The measures announced this week by the White House to curb child labor exploitation would have a significant impact on unaccompanied minors arriving in the United States, according to the criteria of senior government officials and immigrant advocates.
The Biden Administration this week announced a task force and additional measures to curb child labor, in response to a significant increase in the illegal employment of migrant children in the United States and a recent investigation by the New York Times on migrant child labor.
The Labor Department reported a 70% increase in child labor violations since 2018 Monday, saying nearly 835 companies violated child labor laws in fiscal year 2022.
“Every child in this country, regardless of their circumstances, deserves the protection and care that we would expect for our own child,” Xavier Becerra, Secretary of Health and Human Services, said in a statement to the press.
The number of migrant children arriving at the US-Mexico border without their parents has grown steadily in recent years. In fiscal year 2020, 33,239 unaccompanied children were processed at the border. In 2021, that number jumped to 146,925, followed by 152,057 migrant children in 2022 and 46,825 so far in fiscal year 2023, according to official data.
They are mostly from Central America and, initially, they come to be in the custody of the US government itself.
“The government then releases them into the custody of a sponsor, so in some cases it’s a family member; in some cases, he is a friend of the family as these children go through their immigration court proceedings. and what [los reporteros] What they discovered was that many of these children end up in situations of labor exploitation,” he told the voice of america Jennifer Podkul, vice president of policy and advocacy for Kids in Need of Defense.
Two investigations of Times and Reuters found children as young as 12 working 10+ hour shifts in hazardous conditions across the United States in multiple industries, including food processing plants, farms, and slaughterhouses. Many of them were not enrolled in school.
In a statement, US Secretary of Labor Marty Walsh said: “Everyone has a responsibility here. This is not a 19th century problem, it is a problem of today. We need Congress to come to the table, we need the states to come to the table. This is a problem that will bring us all to a stop.”
Migrant rights advocates say they have been urging the government to implement more protective measures to ensure migrant children are safe once they are released from US government custody.
“There were some really tragic stories about very dangerous working conditions and totally inappropriate working conditions for children,” Podkul said.
After investigation of TimesBiden Administration officials announced new measuresincluding initiatives across the country to use “all available enforcement tools, including sanctions, injunctions, stopping the movement of goods made with child labor, and criminal referrals where warranted.”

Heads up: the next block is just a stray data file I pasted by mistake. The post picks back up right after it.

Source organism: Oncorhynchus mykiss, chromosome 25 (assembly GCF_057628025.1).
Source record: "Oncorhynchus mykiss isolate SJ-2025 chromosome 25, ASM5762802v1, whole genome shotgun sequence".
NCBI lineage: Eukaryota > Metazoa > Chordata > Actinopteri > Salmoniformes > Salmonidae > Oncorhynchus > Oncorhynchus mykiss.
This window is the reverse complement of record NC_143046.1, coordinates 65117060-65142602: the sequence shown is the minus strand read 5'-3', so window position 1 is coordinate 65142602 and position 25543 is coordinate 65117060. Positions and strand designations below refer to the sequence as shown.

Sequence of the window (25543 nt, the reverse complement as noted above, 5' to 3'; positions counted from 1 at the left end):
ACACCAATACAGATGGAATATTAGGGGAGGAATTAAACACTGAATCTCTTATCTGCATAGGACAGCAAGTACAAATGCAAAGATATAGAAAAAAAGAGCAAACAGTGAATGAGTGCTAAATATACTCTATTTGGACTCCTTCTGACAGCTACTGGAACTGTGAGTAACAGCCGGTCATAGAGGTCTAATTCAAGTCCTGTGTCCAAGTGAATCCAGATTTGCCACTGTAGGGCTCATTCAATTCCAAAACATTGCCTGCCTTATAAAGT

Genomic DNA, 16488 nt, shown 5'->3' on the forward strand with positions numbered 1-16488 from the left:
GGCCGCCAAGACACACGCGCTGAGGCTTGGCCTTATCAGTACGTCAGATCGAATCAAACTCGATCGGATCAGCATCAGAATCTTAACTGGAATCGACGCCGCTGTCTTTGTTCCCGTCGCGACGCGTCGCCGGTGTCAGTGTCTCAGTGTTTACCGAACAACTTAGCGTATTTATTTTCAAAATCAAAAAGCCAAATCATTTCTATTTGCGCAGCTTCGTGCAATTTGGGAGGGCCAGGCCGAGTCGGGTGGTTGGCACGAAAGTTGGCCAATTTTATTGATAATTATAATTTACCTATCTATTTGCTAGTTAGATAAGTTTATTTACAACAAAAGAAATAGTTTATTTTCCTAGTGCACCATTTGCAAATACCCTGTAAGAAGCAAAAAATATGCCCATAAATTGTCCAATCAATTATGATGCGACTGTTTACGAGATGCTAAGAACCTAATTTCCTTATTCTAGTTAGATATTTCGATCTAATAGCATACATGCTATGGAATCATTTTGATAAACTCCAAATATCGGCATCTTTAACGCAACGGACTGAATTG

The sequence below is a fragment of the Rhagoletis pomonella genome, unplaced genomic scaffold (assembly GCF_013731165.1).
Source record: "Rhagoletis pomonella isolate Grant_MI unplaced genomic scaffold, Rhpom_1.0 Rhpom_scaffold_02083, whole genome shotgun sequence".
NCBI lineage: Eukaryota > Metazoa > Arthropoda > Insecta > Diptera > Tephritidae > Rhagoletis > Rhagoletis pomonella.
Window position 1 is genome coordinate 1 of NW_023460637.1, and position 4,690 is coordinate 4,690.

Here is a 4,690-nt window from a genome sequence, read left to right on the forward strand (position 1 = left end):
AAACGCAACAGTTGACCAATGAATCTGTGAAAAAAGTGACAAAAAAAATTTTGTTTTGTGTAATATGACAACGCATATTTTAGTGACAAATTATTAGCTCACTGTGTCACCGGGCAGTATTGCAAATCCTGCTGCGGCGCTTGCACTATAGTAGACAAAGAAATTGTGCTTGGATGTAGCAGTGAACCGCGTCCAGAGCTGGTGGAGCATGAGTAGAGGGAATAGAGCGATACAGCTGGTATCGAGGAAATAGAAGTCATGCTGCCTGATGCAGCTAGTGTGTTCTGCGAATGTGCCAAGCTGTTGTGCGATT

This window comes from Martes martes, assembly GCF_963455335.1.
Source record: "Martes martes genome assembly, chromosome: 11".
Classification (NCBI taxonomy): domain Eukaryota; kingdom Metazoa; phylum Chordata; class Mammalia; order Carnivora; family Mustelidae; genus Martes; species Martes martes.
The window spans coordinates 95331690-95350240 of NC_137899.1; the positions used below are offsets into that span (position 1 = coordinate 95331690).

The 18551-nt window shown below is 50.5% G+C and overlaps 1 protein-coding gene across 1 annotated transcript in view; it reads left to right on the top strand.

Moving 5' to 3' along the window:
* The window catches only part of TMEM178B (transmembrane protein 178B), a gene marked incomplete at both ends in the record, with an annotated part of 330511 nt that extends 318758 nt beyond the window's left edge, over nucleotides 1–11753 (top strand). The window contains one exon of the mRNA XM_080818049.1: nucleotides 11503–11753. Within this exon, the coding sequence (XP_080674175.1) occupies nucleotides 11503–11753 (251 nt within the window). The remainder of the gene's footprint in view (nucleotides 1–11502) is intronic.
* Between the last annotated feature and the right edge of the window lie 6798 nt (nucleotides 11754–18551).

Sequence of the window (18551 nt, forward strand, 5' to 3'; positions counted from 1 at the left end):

“And today, the Department of Labor and the Department of Health announced that they will create a new interagency task force to combat child exploitation. They will also increase scrutiny of companies that do business with employers who violate child labor laws,” White House press secretary Karine Jean-Pierre said Monday.
a difficult situation
Chiara Galli, an assistant professor at the University of Chicago and an academic on migration and asylum with a focus on children, said unaccompanied minors often come from very low-income backgrounds and typically have dependent family members. to send money home. These factors help make them targets of exploitative situations as work becomes normalized in their lives.
Children from poor backgrounds in Central American countries in most cases had to drop out of school to work at an early age, Galli said.
“They fight in many areas. They have difficulties in school because they have had interrupted schooling and it is very difficult to catch up. Schools are not very well equipped to help children who may have had to drop out of school twice. [o] three years before migration because they had to help their families and work,” he said.
From the report of TimesUS government officials have said they are investigating the employment of children at several companies, including Hearthside Food Solutions, one of the companies cited in the report.
A Hearthside spokesperson wrote in an email to the voice of america that the company would work with the Department of Labor in its investigation and said it was appalled by migrant child labor occurring at one of its locations.
“Our hearts break for the young people whose stories are documented in the article,” according to a Hearthside statement.
The US penalty for a child labor violation is $15,138 per child, which some US officials and advocates for migrant children say is not high enough.
“Everyone, from employers to local police and civic leaders, must do their part to protect children,” Becerra said.
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